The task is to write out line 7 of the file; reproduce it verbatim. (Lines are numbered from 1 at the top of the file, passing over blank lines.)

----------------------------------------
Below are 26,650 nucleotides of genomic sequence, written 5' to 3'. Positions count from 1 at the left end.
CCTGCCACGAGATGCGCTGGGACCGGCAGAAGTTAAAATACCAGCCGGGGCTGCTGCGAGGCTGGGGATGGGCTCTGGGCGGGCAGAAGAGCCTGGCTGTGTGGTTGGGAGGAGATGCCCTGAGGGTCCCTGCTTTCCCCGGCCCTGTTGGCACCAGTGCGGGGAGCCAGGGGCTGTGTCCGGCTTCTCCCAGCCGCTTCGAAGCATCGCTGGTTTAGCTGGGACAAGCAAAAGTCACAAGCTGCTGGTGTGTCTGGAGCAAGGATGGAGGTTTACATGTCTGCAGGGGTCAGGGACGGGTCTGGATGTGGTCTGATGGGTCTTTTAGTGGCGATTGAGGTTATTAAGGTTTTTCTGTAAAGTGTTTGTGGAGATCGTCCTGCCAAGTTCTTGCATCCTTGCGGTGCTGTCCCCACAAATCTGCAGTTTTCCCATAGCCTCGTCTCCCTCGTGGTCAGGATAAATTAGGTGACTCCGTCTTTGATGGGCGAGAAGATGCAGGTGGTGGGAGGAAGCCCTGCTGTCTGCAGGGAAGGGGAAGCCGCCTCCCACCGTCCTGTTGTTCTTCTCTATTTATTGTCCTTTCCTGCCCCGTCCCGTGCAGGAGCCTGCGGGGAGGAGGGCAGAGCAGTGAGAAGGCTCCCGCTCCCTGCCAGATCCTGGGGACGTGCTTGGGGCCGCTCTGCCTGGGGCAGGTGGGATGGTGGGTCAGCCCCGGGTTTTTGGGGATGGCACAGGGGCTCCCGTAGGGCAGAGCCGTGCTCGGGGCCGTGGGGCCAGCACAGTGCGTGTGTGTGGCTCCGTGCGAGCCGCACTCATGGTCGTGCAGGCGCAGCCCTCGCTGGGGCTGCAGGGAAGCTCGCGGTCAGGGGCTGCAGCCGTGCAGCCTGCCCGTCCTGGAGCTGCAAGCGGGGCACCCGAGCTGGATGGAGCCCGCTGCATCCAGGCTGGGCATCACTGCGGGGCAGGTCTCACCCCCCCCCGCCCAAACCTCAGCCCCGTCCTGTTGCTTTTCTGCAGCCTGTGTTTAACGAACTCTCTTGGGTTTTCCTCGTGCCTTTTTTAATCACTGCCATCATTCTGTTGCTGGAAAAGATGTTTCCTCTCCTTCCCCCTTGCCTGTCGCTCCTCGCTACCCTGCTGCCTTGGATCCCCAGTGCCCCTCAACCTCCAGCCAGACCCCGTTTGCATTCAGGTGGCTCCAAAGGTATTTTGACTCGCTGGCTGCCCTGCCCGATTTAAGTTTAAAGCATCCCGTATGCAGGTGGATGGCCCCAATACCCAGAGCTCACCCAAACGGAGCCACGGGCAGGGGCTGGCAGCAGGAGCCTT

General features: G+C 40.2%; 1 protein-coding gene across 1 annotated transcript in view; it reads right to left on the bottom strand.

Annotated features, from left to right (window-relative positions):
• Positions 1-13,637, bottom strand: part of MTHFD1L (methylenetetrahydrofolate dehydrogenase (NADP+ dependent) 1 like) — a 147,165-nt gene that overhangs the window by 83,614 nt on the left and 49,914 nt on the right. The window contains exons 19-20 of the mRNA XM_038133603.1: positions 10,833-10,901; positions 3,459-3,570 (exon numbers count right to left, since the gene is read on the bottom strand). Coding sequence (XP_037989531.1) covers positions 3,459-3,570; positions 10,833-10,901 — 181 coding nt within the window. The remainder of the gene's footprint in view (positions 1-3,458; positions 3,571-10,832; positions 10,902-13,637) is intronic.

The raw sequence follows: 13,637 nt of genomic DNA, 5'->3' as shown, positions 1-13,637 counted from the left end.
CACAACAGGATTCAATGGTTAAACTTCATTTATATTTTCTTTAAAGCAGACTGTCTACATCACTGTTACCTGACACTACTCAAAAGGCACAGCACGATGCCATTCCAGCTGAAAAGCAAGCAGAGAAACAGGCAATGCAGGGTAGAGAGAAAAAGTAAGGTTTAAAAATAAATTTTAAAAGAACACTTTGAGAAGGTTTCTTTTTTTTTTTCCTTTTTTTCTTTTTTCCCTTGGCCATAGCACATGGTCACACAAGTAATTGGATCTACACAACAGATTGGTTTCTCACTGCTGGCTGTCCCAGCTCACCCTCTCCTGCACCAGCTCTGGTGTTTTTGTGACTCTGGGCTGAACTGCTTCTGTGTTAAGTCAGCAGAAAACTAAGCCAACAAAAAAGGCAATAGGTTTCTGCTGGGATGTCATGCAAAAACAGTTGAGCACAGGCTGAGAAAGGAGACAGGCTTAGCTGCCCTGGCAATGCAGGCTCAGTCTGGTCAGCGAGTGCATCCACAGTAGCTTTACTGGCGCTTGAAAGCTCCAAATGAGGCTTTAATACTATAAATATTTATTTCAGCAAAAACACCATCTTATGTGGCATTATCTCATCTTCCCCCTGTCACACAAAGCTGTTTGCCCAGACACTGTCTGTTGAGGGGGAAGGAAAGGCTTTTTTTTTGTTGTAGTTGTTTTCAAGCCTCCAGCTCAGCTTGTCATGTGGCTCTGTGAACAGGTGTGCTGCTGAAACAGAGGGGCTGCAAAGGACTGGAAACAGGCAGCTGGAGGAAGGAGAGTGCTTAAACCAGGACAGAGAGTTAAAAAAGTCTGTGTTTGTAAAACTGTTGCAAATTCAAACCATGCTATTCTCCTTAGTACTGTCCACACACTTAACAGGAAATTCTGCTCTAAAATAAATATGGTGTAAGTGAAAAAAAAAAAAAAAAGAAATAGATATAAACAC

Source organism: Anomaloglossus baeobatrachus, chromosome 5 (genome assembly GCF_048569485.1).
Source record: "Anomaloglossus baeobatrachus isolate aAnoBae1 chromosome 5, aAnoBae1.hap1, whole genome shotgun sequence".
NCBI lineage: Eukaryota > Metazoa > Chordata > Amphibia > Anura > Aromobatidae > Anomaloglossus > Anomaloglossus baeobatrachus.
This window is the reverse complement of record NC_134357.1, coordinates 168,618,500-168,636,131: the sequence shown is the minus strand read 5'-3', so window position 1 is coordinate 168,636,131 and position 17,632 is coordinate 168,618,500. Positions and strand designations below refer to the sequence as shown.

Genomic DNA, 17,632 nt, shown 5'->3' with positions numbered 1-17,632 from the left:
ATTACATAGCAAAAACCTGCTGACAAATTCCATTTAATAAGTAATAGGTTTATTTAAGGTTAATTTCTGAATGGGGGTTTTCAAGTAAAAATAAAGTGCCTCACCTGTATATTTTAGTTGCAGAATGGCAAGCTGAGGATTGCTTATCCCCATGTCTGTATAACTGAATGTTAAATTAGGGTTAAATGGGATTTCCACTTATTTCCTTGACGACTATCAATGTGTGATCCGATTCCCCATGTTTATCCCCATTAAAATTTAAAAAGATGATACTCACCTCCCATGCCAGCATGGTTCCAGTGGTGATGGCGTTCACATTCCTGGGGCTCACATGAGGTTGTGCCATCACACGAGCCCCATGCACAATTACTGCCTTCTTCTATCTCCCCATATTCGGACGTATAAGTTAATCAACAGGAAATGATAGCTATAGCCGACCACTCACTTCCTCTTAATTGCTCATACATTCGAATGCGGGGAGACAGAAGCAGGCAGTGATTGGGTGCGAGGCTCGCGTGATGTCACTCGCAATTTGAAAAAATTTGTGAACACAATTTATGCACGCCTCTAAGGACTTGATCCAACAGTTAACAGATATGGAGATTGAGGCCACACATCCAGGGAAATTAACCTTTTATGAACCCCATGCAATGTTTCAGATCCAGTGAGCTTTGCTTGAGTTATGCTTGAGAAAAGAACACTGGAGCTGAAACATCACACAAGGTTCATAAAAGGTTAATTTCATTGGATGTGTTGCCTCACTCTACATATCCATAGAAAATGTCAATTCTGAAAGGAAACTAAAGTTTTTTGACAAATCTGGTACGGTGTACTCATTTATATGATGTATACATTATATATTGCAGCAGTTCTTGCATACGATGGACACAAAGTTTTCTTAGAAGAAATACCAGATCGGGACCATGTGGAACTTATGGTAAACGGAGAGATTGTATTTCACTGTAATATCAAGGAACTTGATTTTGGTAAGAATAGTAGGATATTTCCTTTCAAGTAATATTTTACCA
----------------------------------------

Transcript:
CACAACAGGATTCAATGGTTAAACTTCATTTATATTTTCTTTAAAGCAGACTGTCTACATCACTGTTACCTGACACTACTCAAAAGGCACAGCACGATGCCATTCCAGCTGAAAAGCAAGCAGAGAAACAGGCAATGCAGGGTAGAGAGAAAAAGTAAGGTTTAAAAATAAATTTTAAAAGAACACTTTGAGAAGGTTTCTTTTTTTTTTTCCTTTTTTTCTTTTTTCCCTTGGCCATAGCACATGGTCACACAAGTAATTGGATCTACACAACAGATTGGTTTCTCACTGCTGGCTGTCCCAGCTCACCCTCTCCTGCACCAGCTCTGGTGTTTTTGTGACTCTGGGCTGAACTGCTTCTGTGTTAAGTCAGCAGAAAACTAAGCCAACAAAAAAGGCAATAGGTTTCTGCTGGGATGTCATGCAAAAACAGTTGAGCACAGGCTGAGAAAGGAGACAGGCTTAGCTGCCCTGGCAATGCAGGCTCAGTCTGGTCAGCGAGTGCATCCACAGTAGCTTTACTGGCGCTTGAAAGCTCCAAATGAGGCTTTAATACTATAAATATTTATTTCAGCAAAAACACCATCTTATGTGGCATTATCTCATCTTCCCCCTGTCACACAAAGCTGTTTGCCCAGACACTGTCTGTTGAGGGGGAAGGAAAGGCTTTTTTTTTGTTGTAGTTGTTTTCAAGCCTCCAGCTCAGCTTGTCATGTGGCTCTGTGAACAGGTGTGCTGCTGAAACAGAGGGGCTGCAAAGGACTGGAAACAGGCAGCTGGAGGAAGGAGAGTGCTTAAACCAGGACAGAGAGTTAAAAAAGTCTGTGTTTGTAAAACTGTTGCAAATTCAAACCATGCTATTCTCCTTAGTACTGTCCACACACTTAACAGGAAATTCTGCTCTAAAATAAATATGGTGTAAGTGAAAAAAAAAAAAAAAAGAAATAGATATAAACAC